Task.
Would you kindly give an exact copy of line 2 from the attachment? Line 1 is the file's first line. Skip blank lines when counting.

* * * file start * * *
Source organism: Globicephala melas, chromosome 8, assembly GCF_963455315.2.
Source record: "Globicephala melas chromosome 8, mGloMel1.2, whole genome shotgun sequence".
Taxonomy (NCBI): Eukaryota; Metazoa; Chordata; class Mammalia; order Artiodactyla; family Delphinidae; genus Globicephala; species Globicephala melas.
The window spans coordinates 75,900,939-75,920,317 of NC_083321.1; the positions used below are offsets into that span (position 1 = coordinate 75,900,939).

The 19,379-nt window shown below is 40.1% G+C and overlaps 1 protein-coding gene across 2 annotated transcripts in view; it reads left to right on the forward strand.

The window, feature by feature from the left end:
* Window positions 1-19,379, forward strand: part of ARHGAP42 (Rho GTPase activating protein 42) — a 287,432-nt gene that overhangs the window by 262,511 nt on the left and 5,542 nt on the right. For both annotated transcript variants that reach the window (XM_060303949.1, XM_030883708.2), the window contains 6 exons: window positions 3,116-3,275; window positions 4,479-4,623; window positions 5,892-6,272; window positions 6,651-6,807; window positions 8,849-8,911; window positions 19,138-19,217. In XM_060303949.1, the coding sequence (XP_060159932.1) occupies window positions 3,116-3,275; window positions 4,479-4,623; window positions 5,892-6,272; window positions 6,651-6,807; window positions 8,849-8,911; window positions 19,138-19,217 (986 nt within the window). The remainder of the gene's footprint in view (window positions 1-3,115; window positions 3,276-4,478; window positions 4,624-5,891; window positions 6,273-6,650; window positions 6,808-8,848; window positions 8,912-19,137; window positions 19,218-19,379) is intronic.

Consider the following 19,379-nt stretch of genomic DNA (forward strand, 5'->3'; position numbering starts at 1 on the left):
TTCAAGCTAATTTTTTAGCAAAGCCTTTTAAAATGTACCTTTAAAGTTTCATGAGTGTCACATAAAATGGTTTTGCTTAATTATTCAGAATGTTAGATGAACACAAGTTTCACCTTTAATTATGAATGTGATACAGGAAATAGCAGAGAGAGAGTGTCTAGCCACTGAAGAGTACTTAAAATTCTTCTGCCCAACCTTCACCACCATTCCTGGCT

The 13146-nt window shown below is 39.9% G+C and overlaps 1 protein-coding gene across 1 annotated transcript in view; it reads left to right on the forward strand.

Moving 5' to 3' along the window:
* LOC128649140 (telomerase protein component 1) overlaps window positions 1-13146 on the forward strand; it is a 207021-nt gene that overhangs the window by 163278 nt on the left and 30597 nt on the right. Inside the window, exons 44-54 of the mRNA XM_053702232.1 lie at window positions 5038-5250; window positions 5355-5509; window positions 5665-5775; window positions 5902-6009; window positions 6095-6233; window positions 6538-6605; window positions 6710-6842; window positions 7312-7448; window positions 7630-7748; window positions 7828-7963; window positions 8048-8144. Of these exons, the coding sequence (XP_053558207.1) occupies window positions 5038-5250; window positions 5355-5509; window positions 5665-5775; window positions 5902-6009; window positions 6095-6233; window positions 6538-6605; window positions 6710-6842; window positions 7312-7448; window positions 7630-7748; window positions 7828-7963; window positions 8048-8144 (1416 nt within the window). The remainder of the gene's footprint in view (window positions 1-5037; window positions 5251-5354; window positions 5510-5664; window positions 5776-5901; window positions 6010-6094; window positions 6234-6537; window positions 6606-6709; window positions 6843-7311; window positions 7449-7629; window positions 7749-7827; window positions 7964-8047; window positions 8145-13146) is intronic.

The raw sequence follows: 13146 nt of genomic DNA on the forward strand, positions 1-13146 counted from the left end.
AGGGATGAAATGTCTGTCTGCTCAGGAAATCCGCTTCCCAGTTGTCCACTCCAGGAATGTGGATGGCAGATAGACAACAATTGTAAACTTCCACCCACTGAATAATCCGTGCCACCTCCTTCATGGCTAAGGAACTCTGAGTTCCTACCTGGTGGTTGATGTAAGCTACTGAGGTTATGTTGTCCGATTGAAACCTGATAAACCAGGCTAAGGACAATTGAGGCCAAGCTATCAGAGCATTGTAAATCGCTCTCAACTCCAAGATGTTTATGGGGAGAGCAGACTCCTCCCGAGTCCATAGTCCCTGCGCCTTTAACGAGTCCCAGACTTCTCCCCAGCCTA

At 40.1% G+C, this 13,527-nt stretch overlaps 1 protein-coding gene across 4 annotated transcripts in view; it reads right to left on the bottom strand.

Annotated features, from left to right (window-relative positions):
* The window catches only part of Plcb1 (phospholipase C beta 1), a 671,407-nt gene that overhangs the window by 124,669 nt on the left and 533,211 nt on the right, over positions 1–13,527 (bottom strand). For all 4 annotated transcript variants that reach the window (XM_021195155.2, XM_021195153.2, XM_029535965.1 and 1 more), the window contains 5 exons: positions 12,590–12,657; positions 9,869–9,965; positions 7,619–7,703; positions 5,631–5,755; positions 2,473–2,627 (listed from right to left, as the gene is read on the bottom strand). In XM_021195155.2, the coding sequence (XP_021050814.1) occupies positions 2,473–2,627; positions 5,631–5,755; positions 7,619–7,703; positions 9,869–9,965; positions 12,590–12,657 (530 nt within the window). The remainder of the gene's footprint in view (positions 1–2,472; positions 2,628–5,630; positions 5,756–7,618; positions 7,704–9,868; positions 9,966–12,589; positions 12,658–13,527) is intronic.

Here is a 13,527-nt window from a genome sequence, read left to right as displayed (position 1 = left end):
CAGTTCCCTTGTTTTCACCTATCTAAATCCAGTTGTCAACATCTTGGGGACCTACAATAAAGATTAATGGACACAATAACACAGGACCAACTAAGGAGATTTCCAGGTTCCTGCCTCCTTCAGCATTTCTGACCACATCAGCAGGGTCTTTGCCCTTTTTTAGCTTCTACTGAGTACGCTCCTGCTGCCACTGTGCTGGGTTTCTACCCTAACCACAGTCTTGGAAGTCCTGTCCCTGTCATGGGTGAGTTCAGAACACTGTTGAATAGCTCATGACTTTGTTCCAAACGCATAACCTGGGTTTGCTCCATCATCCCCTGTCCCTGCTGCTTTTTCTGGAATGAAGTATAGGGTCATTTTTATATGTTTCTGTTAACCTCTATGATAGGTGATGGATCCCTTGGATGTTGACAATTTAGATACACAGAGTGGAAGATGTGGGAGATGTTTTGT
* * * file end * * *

Source record: "Globicephala melas chromosome 8, mGloMel1.2, whole genome shotgun sequence".